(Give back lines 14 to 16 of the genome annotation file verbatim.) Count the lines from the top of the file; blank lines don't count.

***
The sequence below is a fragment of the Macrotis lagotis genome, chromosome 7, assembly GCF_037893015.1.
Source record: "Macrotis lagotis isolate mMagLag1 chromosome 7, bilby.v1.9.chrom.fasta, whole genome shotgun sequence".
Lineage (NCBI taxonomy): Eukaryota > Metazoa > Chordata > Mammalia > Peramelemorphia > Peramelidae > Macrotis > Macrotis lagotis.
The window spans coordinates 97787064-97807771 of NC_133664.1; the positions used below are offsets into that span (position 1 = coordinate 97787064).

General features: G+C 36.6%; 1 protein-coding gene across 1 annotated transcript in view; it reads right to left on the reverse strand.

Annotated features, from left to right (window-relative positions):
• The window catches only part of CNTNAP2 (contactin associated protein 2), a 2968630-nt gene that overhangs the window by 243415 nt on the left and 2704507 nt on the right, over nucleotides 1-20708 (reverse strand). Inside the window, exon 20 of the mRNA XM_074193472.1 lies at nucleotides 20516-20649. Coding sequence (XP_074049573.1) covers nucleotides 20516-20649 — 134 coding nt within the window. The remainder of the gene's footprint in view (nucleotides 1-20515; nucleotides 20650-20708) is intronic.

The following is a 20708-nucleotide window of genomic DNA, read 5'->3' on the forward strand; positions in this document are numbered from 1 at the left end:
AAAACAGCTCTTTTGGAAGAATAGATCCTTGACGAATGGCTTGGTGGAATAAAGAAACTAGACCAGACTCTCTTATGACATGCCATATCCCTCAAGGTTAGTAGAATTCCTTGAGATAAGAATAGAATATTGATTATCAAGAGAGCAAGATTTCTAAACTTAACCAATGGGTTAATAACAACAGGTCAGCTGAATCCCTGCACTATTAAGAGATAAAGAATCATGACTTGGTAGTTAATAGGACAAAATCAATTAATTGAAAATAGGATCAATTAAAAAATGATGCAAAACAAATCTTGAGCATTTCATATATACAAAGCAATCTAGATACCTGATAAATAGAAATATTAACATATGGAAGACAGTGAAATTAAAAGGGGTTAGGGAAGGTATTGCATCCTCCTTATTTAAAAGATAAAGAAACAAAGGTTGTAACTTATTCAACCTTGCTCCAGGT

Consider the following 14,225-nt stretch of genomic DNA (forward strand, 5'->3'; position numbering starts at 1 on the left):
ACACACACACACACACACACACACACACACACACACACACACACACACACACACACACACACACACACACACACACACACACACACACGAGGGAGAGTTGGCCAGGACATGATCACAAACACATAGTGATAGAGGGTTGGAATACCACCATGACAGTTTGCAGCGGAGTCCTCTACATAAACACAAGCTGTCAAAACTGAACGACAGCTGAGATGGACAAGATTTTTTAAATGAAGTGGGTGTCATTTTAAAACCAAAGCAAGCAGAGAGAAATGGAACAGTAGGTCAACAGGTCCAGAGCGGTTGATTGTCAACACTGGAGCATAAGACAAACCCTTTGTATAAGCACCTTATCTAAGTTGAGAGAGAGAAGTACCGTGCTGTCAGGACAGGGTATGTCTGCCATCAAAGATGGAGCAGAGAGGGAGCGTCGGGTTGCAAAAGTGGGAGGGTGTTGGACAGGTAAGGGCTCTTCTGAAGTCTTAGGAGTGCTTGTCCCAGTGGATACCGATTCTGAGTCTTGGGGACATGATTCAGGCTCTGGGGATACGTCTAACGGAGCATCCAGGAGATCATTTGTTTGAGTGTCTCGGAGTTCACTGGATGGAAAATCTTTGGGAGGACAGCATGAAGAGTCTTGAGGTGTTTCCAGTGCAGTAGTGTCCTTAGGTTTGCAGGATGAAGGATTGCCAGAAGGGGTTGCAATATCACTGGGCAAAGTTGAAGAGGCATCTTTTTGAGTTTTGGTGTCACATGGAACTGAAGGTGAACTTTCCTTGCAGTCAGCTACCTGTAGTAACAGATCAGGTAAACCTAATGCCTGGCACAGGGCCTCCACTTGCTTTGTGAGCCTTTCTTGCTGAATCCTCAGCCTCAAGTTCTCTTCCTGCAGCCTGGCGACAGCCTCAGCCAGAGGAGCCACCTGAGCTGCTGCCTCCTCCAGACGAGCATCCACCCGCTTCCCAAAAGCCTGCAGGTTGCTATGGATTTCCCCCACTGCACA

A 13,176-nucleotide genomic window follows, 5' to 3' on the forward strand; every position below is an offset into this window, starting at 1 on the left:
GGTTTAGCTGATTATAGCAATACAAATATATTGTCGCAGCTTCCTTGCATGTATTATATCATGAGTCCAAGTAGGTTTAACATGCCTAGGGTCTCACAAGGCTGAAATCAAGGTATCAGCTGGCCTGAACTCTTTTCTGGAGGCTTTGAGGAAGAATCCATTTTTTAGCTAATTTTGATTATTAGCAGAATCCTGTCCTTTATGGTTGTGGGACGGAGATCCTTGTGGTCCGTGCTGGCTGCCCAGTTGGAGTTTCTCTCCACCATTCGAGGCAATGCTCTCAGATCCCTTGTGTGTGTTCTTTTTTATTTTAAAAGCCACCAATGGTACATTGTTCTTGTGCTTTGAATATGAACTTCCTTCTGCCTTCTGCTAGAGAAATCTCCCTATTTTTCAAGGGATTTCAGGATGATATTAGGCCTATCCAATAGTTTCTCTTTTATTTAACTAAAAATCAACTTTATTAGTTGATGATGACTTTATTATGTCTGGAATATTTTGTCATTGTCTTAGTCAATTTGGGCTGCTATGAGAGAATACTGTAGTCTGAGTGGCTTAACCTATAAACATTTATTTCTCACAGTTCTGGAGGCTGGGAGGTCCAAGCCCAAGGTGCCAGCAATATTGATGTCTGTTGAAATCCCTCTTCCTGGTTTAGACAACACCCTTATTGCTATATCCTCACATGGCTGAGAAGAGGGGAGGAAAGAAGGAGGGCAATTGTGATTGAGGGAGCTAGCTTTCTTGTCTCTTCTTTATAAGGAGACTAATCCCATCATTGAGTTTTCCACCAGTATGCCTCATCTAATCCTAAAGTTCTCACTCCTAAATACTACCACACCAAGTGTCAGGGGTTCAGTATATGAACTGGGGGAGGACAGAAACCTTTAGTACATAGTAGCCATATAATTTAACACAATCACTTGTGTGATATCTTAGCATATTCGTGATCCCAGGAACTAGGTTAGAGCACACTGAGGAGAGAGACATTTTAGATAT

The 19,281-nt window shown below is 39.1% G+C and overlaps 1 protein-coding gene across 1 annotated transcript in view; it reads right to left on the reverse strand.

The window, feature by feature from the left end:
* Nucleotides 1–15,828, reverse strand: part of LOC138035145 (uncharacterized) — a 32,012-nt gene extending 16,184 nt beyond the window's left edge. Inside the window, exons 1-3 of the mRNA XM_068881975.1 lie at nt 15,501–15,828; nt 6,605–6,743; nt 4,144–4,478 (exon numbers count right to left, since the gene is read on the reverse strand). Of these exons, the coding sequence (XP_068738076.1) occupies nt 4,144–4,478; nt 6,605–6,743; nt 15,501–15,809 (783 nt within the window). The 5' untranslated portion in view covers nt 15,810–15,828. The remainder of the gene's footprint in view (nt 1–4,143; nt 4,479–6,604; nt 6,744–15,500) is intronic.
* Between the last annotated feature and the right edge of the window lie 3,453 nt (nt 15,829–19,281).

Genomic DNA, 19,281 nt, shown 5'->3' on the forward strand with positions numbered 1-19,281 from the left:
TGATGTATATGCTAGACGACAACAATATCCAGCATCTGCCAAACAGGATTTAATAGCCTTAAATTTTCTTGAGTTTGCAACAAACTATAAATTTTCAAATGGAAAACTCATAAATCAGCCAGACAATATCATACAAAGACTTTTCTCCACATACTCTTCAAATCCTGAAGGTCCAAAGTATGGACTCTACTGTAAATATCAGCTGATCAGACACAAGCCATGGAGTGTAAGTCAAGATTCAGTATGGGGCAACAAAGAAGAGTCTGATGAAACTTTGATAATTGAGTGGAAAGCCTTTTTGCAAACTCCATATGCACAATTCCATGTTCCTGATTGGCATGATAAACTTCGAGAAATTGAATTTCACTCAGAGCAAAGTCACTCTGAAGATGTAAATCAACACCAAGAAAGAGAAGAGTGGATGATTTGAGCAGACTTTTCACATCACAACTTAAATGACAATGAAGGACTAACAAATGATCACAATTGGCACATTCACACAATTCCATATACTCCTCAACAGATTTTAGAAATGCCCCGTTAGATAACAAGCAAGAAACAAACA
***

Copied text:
The 19,281-nt window shown below is 39.1% G+C and overlaps 1 protein-coding gene across 1 annotated transcript in view; it reads right to left on the reverse strand.

The window, feature by feature from the left end:
* Nucleotides 1–15,828, reverse strand: part of LOC138035145 (uncharacterized) — a 32,012-nt gene extending 16,184 nt beyond the window's left edge. Inside the window, exons 1-3 of the mRNA XM_068881975.1 lie at nt 15,501–15,828; nt 6,605–6,743; nt 4,144–4,478 (exon numbers count right to left, since the gene is read on the reverse strand). Of these exons, the coding sequence (XP_068738076.1) occupies nt 4,144–4,478; nt 6,605–6,743; nt 15,501–15,809 (783 nt within the window). The 5' untranslated portion in view covers nt 15,810–15,828. The remainder of the gene's footprint in view (nt 1–4,143; nt 4,479–6,604; nt 6,744–15,500) is intronic.